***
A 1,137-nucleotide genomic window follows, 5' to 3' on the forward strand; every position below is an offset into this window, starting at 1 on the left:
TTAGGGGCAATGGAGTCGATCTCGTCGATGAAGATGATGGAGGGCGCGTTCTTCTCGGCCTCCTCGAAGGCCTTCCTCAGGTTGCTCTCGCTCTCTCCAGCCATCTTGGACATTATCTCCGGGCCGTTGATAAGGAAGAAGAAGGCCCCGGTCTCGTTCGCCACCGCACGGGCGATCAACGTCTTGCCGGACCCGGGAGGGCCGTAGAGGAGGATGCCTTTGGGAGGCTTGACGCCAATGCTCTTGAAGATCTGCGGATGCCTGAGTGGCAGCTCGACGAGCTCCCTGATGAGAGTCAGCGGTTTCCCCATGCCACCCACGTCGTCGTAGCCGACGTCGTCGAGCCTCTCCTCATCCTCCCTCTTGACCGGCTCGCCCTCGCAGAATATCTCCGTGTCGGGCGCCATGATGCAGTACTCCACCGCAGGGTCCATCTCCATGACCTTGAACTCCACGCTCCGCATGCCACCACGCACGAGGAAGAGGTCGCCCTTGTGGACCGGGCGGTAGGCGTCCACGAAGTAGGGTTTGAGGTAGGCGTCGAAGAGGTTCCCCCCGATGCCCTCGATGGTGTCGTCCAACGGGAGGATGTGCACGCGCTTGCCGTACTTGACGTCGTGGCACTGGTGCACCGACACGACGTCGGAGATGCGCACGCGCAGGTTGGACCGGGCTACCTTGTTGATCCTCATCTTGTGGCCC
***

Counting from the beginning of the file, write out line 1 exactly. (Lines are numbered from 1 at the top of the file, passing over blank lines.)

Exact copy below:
A 1,137-nucleotide genomic window follows, 5' to 3' on the forward strand; every position below is an offset into this window, starting at 1 on the left: